Separate... and Definitely Not Equal...

Updated: 5 days ago


When I first moved to Florida in 1998, there was still self-contained programming for students with physical disabilities.


1998. Let that sink in...


I worked in a school where there was a grade level class for children with physical disabilities for each elementary grade Kindergarten through fifth grade, and children from across the area went to school there.

If they had leg braces.


Or used a walker.


Or if they were in a wheelchair.

Except for Robert...


These children were "placed" in this setting simply because they had a physical disability.


The only additional support needed for most of these kiddos was support for transfers (chair to floor, chair to chair) or support for strength building.


Let's be real... both of these supports can happen ANYWHERE, right?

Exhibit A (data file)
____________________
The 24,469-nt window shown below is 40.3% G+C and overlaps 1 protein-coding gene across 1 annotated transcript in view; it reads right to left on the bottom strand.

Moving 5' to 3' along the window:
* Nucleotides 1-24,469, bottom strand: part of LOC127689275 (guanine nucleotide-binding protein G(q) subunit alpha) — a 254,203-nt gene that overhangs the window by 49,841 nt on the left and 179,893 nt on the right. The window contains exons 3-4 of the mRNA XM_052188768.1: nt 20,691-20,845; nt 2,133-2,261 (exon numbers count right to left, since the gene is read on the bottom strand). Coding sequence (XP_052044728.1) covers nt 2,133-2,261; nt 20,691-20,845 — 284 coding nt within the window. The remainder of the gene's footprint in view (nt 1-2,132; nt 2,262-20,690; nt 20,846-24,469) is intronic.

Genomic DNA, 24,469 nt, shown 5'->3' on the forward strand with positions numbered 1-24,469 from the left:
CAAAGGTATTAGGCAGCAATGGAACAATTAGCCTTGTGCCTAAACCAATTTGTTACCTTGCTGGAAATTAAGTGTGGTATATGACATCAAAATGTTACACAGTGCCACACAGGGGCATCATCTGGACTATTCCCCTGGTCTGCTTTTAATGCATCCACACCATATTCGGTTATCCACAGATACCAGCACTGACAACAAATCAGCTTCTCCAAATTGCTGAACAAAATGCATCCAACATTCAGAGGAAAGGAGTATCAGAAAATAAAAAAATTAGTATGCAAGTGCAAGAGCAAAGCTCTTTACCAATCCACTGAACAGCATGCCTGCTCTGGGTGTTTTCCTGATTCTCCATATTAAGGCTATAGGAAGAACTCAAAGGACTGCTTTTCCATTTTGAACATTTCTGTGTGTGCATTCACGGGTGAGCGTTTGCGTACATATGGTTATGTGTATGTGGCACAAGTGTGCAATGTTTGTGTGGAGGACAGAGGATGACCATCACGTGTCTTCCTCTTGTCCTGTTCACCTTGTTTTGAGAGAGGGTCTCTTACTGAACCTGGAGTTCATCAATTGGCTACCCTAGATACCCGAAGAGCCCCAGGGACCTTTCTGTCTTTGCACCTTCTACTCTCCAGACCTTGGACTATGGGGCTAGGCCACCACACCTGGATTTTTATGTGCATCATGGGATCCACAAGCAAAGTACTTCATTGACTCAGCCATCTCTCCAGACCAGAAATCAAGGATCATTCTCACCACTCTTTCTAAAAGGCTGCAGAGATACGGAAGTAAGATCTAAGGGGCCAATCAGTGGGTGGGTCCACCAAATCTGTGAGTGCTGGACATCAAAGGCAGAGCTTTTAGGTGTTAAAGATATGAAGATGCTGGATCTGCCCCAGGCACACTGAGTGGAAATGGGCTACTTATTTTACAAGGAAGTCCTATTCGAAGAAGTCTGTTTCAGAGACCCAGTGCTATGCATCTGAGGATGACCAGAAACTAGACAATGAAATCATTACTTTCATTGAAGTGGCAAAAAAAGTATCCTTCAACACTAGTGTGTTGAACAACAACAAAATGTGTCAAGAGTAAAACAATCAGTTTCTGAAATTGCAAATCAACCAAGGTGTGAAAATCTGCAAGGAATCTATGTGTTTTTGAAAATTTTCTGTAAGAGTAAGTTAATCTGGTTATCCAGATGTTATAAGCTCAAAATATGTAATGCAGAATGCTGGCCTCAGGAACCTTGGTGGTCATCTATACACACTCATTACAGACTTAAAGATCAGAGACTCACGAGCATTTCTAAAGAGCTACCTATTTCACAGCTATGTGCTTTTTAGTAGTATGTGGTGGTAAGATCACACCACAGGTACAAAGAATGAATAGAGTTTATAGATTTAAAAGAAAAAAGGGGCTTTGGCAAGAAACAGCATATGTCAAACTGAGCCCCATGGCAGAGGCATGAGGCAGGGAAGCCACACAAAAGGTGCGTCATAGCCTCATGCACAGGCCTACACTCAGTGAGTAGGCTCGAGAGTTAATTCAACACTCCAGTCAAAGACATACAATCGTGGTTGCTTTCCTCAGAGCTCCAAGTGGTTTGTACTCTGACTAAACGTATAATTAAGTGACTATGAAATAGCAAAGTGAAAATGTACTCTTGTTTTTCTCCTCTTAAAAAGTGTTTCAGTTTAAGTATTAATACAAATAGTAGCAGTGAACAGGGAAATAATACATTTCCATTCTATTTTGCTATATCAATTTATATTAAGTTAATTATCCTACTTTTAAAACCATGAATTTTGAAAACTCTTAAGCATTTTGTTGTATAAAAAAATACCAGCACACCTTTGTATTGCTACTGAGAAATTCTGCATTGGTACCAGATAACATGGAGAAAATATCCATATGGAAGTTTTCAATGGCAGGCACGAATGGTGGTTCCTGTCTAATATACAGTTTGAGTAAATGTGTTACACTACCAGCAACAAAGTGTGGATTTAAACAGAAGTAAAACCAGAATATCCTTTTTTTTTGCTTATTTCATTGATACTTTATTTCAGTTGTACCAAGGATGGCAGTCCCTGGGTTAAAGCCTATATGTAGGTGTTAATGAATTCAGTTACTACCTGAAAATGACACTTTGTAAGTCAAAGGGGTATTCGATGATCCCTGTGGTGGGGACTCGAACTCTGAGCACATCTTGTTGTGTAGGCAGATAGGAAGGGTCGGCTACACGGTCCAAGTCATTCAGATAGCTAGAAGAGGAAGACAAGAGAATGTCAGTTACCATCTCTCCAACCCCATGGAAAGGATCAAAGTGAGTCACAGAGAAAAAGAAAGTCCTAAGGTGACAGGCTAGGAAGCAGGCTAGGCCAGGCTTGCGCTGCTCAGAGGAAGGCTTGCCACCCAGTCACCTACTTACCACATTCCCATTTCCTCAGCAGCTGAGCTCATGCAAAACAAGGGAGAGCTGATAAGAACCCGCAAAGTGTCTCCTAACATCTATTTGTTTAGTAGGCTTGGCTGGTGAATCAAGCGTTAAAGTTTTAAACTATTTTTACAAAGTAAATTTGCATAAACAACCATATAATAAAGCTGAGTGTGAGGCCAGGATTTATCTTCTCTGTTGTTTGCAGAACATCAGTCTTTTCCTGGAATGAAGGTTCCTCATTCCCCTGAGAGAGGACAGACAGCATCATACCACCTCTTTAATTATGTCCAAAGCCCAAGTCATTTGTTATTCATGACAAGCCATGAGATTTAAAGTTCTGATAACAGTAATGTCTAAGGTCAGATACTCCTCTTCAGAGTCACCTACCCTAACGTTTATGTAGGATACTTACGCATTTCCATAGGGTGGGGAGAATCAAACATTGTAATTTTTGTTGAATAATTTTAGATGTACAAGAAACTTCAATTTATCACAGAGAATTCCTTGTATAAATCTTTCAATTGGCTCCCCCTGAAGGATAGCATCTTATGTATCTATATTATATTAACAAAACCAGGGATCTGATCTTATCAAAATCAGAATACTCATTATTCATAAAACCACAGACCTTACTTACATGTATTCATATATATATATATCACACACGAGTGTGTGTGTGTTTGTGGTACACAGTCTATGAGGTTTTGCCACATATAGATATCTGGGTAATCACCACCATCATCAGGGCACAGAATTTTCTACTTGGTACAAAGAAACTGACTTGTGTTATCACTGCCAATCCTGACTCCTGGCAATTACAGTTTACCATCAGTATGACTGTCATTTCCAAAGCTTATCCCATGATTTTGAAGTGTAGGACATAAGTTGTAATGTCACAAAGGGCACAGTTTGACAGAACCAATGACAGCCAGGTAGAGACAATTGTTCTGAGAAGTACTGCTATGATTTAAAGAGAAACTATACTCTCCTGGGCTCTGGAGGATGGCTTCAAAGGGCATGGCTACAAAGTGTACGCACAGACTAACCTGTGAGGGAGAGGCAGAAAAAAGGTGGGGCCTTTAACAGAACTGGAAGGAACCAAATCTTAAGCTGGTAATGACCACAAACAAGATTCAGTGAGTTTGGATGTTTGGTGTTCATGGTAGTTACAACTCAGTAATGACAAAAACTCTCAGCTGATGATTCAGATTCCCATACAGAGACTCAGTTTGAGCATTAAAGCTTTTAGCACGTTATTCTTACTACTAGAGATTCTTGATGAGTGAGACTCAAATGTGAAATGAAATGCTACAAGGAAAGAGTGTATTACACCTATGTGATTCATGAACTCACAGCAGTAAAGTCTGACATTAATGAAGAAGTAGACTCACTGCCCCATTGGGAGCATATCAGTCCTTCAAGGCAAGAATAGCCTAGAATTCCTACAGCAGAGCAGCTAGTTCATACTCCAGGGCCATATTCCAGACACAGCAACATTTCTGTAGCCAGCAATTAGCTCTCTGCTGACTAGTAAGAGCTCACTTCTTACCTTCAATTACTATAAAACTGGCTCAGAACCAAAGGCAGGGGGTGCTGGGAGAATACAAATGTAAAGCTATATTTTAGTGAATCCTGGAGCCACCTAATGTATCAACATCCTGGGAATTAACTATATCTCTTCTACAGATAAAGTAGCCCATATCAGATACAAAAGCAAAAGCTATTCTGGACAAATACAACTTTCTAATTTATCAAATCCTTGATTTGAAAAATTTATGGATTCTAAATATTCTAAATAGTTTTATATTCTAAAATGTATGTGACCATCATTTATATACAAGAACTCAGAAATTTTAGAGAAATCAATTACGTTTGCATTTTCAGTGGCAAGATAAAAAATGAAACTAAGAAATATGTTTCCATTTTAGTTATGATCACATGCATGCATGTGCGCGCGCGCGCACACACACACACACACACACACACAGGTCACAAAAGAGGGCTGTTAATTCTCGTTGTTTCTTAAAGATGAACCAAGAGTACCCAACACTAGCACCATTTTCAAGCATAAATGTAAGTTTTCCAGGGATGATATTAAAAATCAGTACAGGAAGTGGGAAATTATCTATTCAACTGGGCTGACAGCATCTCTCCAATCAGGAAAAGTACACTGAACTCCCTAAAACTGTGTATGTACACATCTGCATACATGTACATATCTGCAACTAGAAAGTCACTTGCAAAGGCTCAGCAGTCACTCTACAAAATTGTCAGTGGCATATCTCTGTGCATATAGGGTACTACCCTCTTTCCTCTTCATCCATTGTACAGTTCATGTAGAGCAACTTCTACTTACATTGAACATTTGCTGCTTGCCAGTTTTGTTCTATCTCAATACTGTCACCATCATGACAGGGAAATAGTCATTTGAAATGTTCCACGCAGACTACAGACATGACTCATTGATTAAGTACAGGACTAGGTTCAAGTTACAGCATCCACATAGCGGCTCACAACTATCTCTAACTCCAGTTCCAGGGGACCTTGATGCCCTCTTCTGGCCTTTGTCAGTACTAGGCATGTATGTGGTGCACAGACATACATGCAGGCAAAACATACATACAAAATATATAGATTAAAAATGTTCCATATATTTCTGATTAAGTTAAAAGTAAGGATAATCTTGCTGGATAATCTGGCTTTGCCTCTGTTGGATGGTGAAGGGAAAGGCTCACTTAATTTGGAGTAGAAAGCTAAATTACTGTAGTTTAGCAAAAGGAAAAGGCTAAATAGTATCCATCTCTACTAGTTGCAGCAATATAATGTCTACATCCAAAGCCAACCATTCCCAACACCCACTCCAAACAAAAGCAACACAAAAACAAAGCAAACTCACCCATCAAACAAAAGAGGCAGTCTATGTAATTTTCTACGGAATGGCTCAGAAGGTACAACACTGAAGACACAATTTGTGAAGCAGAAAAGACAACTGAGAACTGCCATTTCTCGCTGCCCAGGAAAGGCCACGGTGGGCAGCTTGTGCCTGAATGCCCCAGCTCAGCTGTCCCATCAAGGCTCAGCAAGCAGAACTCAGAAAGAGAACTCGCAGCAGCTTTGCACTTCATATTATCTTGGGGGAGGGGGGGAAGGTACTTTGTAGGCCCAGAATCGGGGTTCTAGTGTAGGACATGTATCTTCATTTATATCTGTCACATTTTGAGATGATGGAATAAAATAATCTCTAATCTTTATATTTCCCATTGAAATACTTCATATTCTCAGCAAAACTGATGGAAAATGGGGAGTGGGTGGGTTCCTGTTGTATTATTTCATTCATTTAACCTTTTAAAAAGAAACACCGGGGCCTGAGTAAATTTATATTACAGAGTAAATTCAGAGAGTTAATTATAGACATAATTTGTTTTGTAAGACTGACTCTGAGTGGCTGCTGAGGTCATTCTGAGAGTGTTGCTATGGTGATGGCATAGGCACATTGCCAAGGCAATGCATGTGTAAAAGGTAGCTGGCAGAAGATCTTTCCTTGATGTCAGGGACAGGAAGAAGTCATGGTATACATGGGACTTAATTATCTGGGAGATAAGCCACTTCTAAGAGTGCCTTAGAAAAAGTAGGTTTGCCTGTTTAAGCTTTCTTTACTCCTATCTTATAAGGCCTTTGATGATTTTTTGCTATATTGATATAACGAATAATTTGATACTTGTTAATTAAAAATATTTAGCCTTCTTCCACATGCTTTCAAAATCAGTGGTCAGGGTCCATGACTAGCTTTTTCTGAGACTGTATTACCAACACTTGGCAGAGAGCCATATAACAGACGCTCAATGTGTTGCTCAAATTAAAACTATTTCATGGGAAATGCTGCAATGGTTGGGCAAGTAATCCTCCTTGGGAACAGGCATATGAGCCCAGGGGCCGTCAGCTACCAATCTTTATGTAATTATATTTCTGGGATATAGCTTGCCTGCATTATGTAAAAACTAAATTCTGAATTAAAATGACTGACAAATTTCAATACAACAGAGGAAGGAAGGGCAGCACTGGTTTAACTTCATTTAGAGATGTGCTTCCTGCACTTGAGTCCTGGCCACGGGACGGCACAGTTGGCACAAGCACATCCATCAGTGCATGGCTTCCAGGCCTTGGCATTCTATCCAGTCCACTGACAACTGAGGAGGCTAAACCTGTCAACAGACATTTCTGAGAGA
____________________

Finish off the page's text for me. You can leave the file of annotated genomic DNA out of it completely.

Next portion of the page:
They were taught the same standards-based curriculum, using the same materials, and taking the same assessments, so again, their supports COULD have happened in the general education setting.


So what about Robert?


Robert's parents advocated for him, were very outspoken and insisted that Robert be part of his peer group in the general education setting.


Robert had no legs, and used a wheelchair. He also had some of the most powerful arms I've ever seen on an 8 year-old.


Robert needed supports at times for transfers and using the restroom. Totally doable.


He got it... all in the general education setting.


So bravo for Robert's parents for believing in Robert's abilities and ensuring that his school provided everything he needed in the general education classroom.


You know what else he got?

  • a large friend group

  • invitations to birthday parties

  • field trips

  • time to play outside with typical peers


Wouldn't you want that for your kiddo, too?


Inclusiveology supports school communities with all things inclusive. Inclusion works when you have all of the pieces. CLICK HERE!







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